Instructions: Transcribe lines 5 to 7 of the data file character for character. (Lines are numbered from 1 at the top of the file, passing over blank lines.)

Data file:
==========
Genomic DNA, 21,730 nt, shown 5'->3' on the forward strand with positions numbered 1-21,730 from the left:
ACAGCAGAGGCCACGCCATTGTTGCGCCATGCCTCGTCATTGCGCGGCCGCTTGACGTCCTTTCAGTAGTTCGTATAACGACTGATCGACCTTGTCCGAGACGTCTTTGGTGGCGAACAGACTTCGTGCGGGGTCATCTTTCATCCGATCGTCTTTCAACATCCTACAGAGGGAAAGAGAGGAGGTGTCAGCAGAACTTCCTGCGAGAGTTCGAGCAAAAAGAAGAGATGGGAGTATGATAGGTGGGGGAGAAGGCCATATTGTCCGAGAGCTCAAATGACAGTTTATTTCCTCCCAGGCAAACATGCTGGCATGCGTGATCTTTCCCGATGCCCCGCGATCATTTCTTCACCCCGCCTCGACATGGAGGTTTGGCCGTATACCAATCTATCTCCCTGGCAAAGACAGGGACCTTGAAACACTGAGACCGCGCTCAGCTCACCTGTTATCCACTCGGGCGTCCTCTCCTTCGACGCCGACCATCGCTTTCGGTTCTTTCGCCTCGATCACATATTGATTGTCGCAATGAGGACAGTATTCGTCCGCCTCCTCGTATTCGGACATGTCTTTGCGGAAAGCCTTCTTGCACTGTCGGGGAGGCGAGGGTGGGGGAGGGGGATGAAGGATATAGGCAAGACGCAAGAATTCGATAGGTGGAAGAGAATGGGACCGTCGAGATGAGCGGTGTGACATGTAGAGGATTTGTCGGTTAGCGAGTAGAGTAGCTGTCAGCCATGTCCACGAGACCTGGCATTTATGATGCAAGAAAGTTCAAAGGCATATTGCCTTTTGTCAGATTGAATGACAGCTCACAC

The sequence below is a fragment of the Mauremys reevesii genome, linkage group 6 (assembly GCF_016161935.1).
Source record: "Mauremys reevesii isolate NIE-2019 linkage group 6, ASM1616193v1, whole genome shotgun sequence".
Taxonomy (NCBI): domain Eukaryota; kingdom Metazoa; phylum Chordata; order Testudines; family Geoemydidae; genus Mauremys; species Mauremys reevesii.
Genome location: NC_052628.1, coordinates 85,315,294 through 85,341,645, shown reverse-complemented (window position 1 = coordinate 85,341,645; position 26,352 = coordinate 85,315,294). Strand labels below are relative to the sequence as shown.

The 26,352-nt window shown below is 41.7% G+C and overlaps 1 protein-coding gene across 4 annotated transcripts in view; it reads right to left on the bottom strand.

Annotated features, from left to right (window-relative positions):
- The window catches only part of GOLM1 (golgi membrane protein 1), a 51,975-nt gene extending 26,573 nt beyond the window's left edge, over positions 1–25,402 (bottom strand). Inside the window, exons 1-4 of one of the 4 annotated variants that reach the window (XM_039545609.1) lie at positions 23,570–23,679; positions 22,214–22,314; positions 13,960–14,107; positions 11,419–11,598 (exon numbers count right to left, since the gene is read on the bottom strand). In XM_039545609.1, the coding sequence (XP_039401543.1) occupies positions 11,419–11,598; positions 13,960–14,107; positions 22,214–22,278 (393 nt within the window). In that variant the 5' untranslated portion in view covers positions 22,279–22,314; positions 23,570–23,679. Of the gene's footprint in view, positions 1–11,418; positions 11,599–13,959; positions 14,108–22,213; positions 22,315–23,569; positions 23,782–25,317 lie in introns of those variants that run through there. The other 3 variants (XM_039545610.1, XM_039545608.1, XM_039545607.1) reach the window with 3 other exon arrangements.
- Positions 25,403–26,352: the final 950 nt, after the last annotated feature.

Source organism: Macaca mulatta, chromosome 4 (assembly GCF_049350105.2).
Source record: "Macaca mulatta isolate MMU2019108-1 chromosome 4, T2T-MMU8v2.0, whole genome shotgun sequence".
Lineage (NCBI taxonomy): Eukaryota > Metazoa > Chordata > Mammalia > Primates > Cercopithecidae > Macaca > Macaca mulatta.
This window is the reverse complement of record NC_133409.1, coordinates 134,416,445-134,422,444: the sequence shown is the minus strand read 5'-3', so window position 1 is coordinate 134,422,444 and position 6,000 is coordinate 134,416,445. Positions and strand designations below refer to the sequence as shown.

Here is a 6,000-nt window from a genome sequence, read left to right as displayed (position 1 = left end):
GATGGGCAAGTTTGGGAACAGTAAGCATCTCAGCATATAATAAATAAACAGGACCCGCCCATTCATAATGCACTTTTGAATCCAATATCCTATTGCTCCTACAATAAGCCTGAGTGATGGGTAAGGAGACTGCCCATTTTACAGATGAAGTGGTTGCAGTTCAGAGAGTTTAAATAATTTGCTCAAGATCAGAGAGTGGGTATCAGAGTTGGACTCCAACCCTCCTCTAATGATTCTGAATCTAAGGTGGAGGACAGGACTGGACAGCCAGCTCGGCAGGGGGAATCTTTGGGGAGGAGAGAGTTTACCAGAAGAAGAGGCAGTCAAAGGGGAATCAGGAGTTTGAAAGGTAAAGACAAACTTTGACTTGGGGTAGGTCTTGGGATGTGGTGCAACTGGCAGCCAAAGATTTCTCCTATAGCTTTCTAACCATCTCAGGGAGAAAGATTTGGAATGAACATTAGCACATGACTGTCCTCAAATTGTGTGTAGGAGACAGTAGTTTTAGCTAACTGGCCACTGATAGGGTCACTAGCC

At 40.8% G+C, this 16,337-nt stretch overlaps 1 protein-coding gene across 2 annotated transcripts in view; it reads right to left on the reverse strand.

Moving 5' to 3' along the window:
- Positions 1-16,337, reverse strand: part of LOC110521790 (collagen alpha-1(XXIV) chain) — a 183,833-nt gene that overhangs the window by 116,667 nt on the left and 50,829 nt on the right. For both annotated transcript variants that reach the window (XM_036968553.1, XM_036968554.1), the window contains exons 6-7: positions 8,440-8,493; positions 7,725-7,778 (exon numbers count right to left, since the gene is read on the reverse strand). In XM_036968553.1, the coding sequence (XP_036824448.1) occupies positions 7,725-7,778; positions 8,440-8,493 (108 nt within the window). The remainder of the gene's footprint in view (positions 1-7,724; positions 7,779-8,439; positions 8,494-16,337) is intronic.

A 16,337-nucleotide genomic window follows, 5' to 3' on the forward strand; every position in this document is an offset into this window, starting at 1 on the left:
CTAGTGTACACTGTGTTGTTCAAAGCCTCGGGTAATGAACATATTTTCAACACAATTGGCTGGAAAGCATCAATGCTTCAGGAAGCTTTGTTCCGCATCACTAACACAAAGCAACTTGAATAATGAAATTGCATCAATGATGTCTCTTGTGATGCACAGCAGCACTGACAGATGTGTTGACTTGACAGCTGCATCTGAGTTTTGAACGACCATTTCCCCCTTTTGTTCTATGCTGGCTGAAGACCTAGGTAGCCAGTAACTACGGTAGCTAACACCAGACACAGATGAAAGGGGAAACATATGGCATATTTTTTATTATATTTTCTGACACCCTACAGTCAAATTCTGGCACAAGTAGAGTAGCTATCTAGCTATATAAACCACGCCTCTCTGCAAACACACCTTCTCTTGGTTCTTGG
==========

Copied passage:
Taxonomy (NCBI): domain Eukaryota; kingdom Metazoa; phylum Chordata; order Testudines; family Geoemydidae; genus Mauremys; species Mauremys reevesii.
Genome location: NC_052628.1, coordinates 85,315,294 through 85,341,645, shown reverse-complemented (window position 1 = coordinate 85,341,645; position 26,352 = coordinate 85,315,294). Strand labels below are relative to the sequence as shown.

The 26,352-nt window shown below is 41.7% G+C and overlaps 1 protein-coding gene across 4 annotated transcripts in view; it reads right to left on the bottom strand.